Docker Compose and Docker network support in Puppet

The Puppet-supported Docker module already has a range of features for installing and managing the Docker engine, as well as working with Docker containers and images. But Docker has a number of other features, too. With the recent 2.1 release of the puppetlabs/docker_platform module, we now have support for managing Docker networks, and for integrating Puppet with Docker Compose.

Docker networks

Since Docker 1.9, Docker has had support for creating container networks. Docker networks allow users to define their own networks and connect containers to them. Using this feature, you can create a network on a single host, or a network that spans multiple hosts.

The Puppet module allows users to create those networks using the Puppet DSL. Specifically, the module includes a new type, docker_network. Here’s a quick example:

docker_network { 'my-net':
  ensure   => present,
  driver   => 'overlay',
  subnet   => '192.168.1.0/24',
  gateway  => '192.168.1.1',
  ip_range => '192.168.1.4/32',
}

Only the name is required, along with an ensure value. If you don't pass a driver, Docker network will use the default bridge. Note that some networks require the Docker daemon to be configured to use them. For instance, for the overlay network, you'll need a cluster store configured. You can do that on the docker class like so:

extra_parameters => '--cluster-store=<backend>://172.17.8.101:<port> --cluster-advertise=<interface>:2376'

If you’d rather use Hiera to describe your networks, the module includes a docker::networks class you can configure, which can be used like so with the standard YAML backend:

---
  classes:
    - docker::networks

  docker::networks::networks:
    local-docker:
      ensure: 'present'
      subnet: '192.168.1.0/24'
      gateway: '192.168.1.1'

One reason for doing this is that the data for the network is coming from a separate system, or you might simply prefer a clear separation between code and data.

Docker Compose

A separate tool from the main Docker engine, Docker Compose allows for describing a set of containers in a simple YAML format, and then running a command to build and run those containers. The docker_compose type included in the module allows for using Puppet to run Compose. This means you can have Puppet remediate any issues (for example if someone manually stopped a container), and make sure reality matches the model in your Compose file. Here's a quick example. Take a look at this Compose file:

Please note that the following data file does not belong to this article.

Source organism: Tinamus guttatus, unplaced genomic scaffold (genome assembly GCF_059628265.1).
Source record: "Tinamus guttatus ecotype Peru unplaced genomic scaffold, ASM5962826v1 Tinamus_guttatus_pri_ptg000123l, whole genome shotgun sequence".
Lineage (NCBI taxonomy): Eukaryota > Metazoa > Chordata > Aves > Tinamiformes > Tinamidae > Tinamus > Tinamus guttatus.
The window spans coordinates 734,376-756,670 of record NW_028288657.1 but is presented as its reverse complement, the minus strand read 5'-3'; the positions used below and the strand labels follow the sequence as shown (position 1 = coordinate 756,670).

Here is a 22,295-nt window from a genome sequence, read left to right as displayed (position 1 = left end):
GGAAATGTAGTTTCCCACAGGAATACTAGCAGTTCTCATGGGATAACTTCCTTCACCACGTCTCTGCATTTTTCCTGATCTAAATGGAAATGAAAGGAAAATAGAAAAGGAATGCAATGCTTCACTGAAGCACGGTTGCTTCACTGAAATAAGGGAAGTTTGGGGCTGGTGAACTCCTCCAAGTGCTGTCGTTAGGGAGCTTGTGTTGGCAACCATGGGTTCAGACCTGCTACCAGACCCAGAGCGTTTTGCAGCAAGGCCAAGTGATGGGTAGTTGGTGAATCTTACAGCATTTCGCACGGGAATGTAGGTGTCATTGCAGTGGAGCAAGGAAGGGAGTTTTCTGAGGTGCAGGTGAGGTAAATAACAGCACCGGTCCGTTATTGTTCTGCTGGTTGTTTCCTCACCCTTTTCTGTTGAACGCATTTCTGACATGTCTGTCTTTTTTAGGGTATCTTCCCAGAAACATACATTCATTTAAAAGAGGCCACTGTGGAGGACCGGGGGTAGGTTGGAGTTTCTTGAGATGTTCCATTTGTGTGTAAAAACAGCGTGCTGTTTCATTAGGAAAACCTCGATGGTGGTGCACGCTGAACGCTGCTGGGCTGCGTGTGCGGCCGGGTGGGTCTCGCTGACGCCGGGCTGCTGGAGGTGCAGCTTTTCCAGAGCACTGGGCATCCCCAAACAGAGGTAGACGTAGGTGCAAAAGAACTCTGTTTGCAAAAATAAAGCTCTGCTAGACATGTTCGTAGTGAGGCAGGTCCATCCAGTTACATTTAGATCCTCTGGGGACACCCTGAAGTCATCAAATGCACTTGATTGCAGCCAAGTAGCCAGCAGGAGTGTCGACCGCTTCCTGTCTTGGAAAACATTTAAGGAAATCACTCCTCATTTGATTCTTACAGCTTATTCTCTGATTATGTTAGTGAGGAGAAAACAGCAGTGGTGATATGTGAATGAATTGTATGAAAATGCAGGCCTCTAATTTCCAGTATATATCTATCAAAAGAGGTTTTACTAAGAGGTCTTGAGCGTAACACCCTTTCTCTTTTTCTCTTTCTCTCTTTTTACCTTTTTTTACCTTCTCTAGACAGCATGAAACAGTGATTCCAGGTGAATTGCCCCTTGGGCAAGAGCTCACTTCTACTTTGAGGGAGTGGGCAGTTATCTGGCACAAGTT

compose_test:
  image: ubuntu:14.04
  command: /bin/sh -c "while true; do echo hello world; sleep 1; done"

This could be added to the machine on which you're running Puppet, by using a file resource or by any other means. Then define a docker_compose resource pointing at the Compose file, like so:

docker_compose { '/tmp/docker-compose.yml':
  ensure  => present,
}

Now when Puppet runs, it will automatically run Compose if required — for example, because the relevant Compose services aren't already running. You can also pass additional options (for example, to enable experimental features) as well as provide scaling rules.

Compose files don’t contain the number of each container you want to run. This is typically only provided when you run the compose CLI. This breaks in the case where you want to describe all of your infrastructure configuration in code. The following example uses Compose to request that two of the compose_test containers be running (this is the name given in the above Compose file). Puppet will now run Compose if the number of containers for a given service don't match the provided scale values.

docker_compose { '/tmp/docker-compose.yml':
  ensure  => present,
  scale   => {
    'compose_test' => 2,
  },
  options => '--x-networking'
}

It’s worth noting that the module also contains a class for installing Compose in the first place, if you need to do so:

Class { 'docker::compose':
  ensure  => present,
  version => '1.7.0',
}

Conclusion

Thanks to the active community of contributors to the Puppet Docker module, new features in Docker tend to be quickly supported in the module. If any features in particular are missing, please do let us know in the comments or on our issue tracker.

Gareth Rushgrove is a senior software engineer at Puppet.

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